Like Joan of Arc, Al-Sadr is a soldier and a saint

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Last Saturday (Aug 14) negotiations to end the fighting in the Iraqi city of Najaf broke down, threatening to spark a resurgence of the fierce clashes between the followers of the Shi’a religious leader Moqtada Al-Sadr and a combined U.S.-Iraqi force that has plagued this holy city for more than a week.

The collapse of talks will likely negatively impact Iraq’s National Conference, which started Sunday (Aug 15), gathering some 1,300 delegates from all over Iraq.

Al-Sadr along with Sunni religious leaders refused to attend the Conference, saying that any political gathering of the type while Iraq is an occupied country does not represent the free will of Iraqis, and thus it is null and void.

Moreover in an extraordinary show of unity, religious leaders of both Sunni and Shi’a issued a religious ruling (fatwa) to say that it is treason, both religiously and nationally, for any Iraqi to collaborate with the occupiers.

Thus the Iraqi resistance, both politically and militarily is taking a new dimension, causing serious headaches to the Bush administration.

And on the ground in a show of unity the Sunni city of Falluja, under siege itself by the Americans in central Iraq, is supplying the Shi’a city of Najaf in the south with needed food and water.

But who is this young religious leader who is challenging the occupation forces of the most powerful military in the world? Who is this man, who was offered a leading government Minister job by the Americans, but turned it down?

To Iraqis, the young man, in his thirties is a hero in life and a martyr if killed or assassinated.

The young Al-Sadr is the fourth son of Mohammed Sadeq Al-Sadr, a pre-eminent Iraqi religious scholar. The young Al-Sadr, at age 25, saw his two elder brothers assassinated by the Iraqi regime along with his father in 1999.

Earlier in 1980 the young Al-Sadr as a child saw his father taking delivery of the corpses of his cousins, Imam Al-Sayyid Baqir Al-Sadr and his sister, after they had been executed by Saddam Hussein.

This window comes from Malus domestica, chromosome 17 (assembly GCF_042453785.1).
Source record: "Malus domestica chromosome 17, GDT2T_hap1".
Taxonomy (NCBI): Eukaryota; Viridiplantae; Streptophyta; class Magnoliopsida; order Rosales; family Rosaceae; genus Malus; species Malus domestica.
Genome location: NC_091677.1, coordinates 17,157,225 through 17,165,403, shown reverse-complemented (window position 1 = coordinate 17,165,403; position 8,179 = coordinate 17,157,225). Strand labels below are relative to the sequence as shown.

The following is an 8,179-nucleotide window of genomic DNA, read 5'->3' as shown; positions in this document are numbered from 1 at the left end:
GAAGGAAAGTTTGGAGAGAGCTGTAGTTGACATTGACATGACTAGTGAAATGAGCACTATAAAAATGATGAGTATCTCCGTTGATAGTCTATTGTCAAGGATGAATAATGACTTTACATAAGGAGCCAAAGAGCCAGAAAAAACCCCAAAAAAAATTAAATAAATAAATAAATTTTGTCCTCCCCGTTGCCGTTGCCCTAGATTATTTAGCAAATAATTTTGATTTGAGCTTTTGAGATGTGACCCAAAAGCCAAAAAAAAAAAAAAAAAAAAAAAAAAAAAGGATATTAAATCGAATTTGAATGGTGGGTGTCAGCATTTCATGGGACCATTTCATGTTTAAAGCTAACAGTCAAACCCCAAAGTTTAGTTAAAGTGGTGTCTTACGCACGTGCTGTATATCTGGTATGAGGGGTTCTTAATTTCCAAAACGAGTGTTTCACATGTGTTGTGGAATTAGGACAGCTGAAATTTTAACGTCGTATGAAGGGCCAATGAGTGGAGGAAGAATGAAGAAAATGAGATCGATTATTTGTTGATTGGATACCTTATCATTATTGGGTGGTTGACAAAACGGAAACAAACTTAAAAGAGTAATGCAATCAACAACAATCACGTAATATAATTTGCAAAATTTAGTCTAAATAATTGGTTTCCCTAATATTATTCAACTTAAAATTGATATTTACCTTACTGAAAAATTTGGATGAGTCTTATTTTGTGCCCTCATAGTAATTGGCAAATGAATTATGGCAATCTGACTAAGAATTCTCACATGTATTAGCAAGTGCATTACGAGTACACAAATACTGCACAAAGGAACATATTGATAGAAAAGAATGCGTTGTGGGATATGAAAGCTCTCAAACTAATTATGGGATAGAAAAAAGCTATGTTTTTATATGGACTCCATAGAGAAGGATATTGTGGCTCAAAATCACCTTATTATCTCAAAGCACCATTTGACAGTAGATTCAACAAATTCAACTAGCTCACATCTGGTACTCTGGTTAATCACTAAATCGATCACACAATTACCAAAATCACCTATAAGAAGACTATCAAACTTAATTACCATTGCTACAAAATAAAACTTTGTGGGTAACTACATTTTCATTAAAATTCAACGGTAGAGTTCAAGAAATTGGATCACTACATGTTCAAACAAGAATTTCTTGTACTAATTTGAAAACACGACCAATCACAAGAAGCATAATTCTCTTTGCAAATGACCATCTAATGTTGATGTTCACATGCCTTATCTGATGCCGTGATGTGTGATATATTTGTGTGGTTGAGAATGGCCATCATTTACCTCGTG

The young Al-Sadr found himself responsible for a family of widows and orphans — his mother, his brothers’ wives, his sister whose husband was also assassinated, and a large number of nieces and nephews.

This gave the young Al-Sadr a sense of power to change what came out of Iraq, and he pledged to speak out against oppression, aggression, and injustices committed either by fellow Iraqis like Saddam Hussein or later by the occupation forces.

He became a father, not only for his devastated family but for the people of Iraq who have been orphaned –” first by Saddam Hussein, then by brutal years of sanctions and finally by aggressive invasion and oppressive occupation.

Although the young Al-Sadr has not attained the position of a Marja’ (spiritual leader) among the Iraqi Shia religious hierarchy, following the American occupation he has found himself the spiritual leader of thousands of young Iraqis who resist the occupation.

The young Al-Sadr was and still is critical of religious leaders who do not speak out against injustice. Since 1997 Ayatollah Ali Al-Sistani, who remained secluded in his home until he went to London last week for surgery, was most criticized by the young cleric.

Al-Sadr called Sistani’s Hawza (seminary) "the silent seminary" while he advocated a different type of seminary, Al-Hawza Al-Natiqa "the vocal seminary" which speaks for the people of Iraq, the orphaned.

The Al-Sadr militia does not pose any threat to the U.S. forces. But Al-Sadr made it clear that the Americans have to leave soon. His supporters are also becoming more popular, providing needed social services in the Shi’a cities of Najaf, Kufa and Karbala in the south and at the Al-Sadr city, a suburb of Baghdad.

And this goes against the Bush Administration’s desire for total domination in Iraq.

Listening to the young religious leader speak to his supporters or to the press, you cannot help but believe that this young man is telling the truth –” liberation, peace and justice for his people are his deepest aspiration.

Like Joan of Arc, Al-Sadr is a soldier and a saint.

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